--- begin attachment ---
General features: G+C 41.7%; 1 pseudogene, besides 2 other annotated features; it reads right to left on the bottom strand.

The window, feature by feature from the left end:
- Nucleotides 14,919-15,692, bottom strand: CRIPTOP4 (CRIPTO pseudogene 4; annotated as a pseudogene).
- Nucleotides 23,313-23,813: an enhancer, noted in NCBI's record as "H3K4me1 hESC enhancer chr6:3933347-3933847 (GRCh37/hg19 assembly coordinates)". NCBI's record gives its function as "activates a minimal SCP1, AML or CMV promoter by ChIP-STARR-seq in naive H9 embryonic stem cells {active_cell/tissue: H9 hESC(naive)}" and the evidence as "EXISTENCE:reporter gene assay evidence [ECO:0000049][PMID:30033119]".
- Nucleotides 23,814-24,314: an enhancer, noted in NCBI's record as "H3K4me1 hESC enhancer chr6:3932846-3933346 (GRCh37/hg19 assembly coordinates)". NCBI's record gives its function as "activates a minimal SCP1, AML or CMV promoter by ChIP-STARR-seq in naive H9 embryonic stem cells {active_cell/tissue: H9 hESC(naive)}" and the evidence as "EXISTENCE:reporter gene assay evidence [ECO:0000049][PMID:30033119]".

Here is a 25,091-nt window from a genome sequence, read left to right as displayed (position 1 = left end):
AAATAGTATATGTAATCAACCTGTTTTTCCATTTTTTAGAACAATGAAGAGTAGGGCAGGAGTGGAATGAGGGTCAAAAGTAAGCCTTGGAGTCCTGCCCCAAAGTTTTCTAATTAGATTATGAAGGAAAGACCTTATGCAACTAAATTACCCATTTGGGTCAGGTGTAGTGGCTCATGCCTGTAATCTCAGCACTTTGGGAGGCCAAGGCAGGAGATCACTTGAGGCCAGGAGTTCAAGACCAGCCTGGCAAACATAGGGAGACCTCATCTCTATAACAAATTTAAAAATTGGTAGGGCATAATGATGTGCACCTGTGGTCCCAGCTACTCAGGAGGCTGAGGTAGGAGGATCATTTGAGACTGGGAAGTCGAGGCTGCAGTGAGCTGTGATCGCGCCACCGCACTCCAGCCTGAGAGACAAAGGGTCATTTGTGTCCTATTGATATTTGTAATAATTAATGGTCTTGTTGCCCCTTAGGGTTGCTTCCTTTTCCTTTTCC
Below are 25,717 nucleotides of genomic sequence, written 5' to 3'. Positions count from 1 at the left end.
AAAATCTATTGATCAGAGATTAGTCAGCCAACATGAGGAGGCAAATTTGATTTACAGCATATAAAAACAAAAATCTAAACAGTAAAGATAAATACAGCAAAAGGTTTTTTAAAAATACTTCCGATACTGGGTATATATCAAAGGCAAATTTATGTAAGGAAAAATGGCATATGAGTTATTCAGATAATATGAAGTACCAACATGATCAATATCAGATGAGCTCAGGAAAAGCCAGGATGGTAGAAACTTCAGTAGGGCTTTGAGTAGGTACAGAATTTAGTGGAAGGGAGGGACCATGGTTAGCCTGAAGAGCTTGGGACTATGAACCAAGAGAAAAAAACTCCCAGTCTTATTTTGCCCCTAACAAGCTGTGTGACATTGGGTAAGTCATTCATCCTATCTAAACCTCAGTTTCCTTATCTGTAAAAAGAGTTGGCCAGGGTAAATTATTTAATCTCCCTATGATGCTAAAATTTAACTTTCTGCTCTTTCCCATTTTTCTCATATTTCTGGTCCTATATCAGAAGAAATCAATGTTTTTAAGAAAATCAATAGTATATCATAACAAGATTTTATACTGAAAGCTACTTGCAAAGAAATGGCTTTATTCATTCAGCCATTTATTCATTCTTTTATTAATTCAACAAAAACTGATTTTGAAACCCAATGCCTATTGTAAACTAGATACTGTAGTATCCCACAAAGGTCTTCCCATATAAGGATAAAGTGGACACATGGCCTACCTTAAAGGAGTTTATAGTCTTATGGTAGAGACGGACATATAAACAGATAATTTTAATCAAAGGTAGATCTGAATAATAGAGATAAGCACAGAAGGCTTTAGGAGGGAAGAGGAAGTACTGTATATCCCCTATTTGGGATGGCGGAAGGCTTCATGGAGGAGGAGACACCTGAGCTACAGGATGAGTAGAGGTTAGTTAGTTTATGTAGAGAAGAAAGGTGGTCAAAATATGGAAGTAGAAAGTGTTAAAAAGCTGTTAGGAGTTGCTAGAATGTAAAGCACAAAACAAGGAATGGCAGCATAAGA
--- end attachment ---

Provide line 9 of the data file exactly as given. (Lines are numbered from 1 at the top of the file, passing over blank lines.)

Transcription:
AAAATCTATTGATCAGAGATTAGTCAGCCAACATGAGGAGGCAAATTTGATTTACAGCATATAAAAACAAAAATCTAAACAGTAAAGATAAATACAGCAAAAGGTTTTTTAAAAATACTTCCGATACTGGGTATATATCAAAGGCAAATTTATGTAAGGAAAAATGGCATATGAGTTATTCAGATAATATGAAGTACCAACATGATCAATATCAGATGAGCTCAGGAAAAGCCAGGATGGTAGAAACTTCAGTAGGGCTTTGAGTAGGTACAGAATTTAGTGGAAGGGAGGGACCATGGTTAGCCTGAAGAGCTTGGGACTATGAACCAAGAGAAAAAAACTCCCAGTCTTATTTTGCCCCTAACAAGCTGTGTGACATTGGGTAAGTCATTCATCCTATCTAAACCTCAGTTTCCTTATCTGTAAAAAGAGTTGGCCAGGGTAAATTATTTAATCTCCCTATGATGCTAAAATTTAACTTTCTGCTCTTTCCCATTTTTCTCATATTTCTGGTCCTATATCAGAAGAAATCAATGTTTTTAAGAAAATCAATAGTATATCATAACAAGATTTTATACTGAAAGCTACTTGCAAAGAAATGGCTTTATTCATTCAGCCATTTATTCATTCTTTTATTAATTCAACAAAAACTGATTTTGAAACCCAATGCCTATTGTAAACTAGATACTGTAGTATCCCACAAAGGTCTTCCCATATAAGGATAAAGTGGACACATGGCCTACCTTAAAGGAGTTTATAGTCTTATGGTAGAGACGGACATATAAACAGATAATTTTAATCAAAGGTAGATCTGAATAATAGAGATAAGCACAGAAGGCTTTAGGAGGGAAGAGGAAGTACTGTATATCCCCTATTTGGGATGGCGGAAGGCTTCATGGAGGAGGAGACACCTGAGCTACAGGATGAGTAGAGGTTAGTTAGTTTATGTAGAGAAGAAAGGTGGTCAAAATATGGAAGTAGAAAGTGTTAAAAAGCTGTTAGGAGTTGCTAGAATGTAAAGCACAAAACAAGGAATGGCAGCATAAGA